Some Thoughts on Defending the Moral Argument
As a philosopher, I spend a great deal of time thinking about what is going on around me, examining the world around me and my relationship to it. As a Christian theologian, I spend a great deal of time thinking about God, His nature, His relationship to the creation, and His work to redeem that creation through Christ Jesus. As a Christian philosopher, sometimes those two paths take me in different directions, but sometimes they travel side by side, often overlapping. Such is the case when we stop to consider such matters as the moral argument for the existence of God.
Most often the argument is framed as such:
- If God does not exist, then objective moral values and duties do not exist.
- Objective moral values and duties do exist.
- Therefore, God exists.
Most critics will argue that subjectivity, or relativism, is the actual reality of the matter when it comes to reality, exerting strenuously that, “Human beings are the final arbiters of what is right and wrong.” That’s easy to say, but its a hard position to defend since the moral argument doesn’t really define what “right” and “wrong” are, it simply acknowledges that there are factors, external to our own existence, that have determined what the ultimate values and duties are.
Our fallen nature recoils at such an idea, often describing such a reality as “arbitrary
”. So what?
People assert that
through defending relativism: they will often argue that reason
are what establishes what is “good” and what is “right”, which is a very arbitrary
thing to say, wouldn’t you agree? It is the epitome of hypocrisy to argue that for God to determine what is right or wrong for His creatures is “unfair” and “arbitrary” is, in itself, “unfair” and “arbitrary”, because the whole affair becomes question begging through its circularity. If you want to see such put on display, this debate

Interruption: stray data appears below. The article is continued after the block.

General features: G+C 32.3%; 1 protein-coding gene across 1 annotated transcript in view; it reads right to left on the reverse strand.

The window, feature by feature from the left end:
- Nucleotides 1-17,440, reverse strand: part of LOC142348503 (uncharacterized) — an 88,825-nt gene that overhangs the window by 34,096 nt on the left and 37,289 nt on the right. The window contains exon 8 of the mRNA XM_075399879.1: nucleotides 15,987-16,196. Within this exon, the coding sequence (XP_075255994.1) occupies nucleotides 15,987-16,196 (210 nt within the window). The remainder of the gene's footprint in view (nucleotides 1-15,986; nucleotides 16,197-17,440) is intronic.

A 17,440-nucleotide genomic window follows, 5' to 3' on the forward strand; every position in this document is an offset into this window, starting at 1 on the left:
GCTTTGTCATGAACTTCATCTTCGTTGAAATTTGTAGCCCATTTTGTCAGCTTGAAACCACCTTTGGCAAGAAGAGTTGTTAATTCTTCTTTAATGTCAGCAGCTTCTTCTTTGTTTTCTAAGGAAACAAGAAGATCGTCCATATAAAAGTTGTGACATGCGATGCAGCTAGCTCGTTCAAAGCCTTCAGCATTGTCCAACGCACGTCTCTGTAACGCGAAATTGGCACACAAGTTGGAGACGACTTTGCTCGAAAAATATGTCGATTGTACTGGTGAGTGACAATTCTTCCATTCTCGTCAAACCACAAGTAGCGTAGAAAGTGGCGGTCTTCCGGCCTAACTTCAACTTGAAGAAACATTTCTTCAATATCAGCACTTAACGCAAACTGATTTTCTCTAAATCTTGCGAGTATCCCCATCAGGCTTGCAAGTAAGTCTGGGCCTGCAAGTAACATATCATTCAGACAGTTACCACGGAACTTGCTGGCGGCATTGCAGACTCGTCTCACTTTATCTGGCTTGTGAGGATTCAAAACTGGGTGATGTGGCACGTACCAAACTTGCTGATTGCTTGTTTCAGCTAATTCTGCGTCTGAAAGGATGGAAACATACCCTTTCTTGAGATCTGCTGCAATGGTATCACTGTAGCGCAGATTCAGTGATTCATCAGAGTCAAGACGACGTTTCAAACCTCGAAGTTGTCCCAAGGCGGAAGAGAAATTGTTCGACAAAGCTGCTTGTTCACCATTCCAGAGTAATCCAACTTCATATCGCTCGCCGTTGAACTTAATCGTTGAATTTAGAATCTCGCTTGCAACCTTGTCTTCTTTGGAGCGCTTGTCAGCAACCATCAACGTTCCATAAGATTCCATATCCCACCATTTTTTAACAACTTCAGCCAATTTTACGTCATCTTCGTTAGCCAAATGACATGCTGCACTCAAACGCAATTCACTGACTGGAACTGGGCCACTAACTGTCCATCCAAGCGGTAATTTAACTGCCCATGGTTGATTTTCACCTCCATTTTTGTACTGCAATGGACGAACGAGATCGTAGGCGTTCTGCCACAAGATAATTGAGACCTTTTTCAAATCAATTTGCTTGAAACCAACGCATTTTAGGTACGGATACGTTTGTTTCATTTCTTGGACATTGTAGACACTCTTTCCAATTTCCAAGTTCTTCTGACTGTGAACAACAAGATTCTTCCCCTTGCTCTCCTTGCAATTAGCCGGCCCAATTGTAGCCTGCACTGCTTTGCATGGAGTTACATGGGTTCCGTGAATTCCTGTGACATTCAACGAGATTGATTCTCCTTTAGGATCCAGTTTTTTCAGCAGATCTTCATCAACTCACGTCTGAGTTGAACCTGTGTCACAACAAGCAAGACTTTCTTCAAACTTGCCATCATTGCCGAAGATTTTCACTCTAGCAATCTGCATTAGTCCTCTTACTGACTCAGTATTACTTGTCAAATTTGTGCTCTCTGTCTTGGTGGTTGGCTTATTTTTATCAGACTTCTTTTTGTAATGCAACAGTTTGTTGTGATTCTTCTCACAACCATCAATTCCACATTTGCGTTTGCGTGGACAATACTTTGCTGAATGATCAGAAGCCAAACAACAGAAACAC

between David Silverman
, of American Atheists, and Dr. James White
, really put the issue on display. Silverman asserts that there are certain things in the world that are
right and wrong, good and bad, yet cannot give a good reason why those things should be given such arbitrary definitions inside of his atheistic, materialistic worldview, something that just reeks with the stench of inconsistency and, as Dr. White points out, that inconsistency is a sign of Silverman’s failed argument.
Christians, believers in Christ, need to be consistent
in their worldview in order to prove its reliability. We need to carefully demonstrate the definite correlation
between the object
and the moral values and duties
attached to it. Relativists will often confuse how
a society has defined those values and duties with the fact
of their existence. I believe that it is good to look across societies and how they have defined those terms, but the key to understanding them is to realize the fact that we can look at those definitions and say “this is right to define it as such
” or “it is wrong to define it as such
” means that we are appealing to a standard that exists outside of us. We may often confuse the categories, which is common to fallen creatures such as ourselves, but because we are image bearers of God
and we have His revelation, both in word and deed, we have something to appeal to.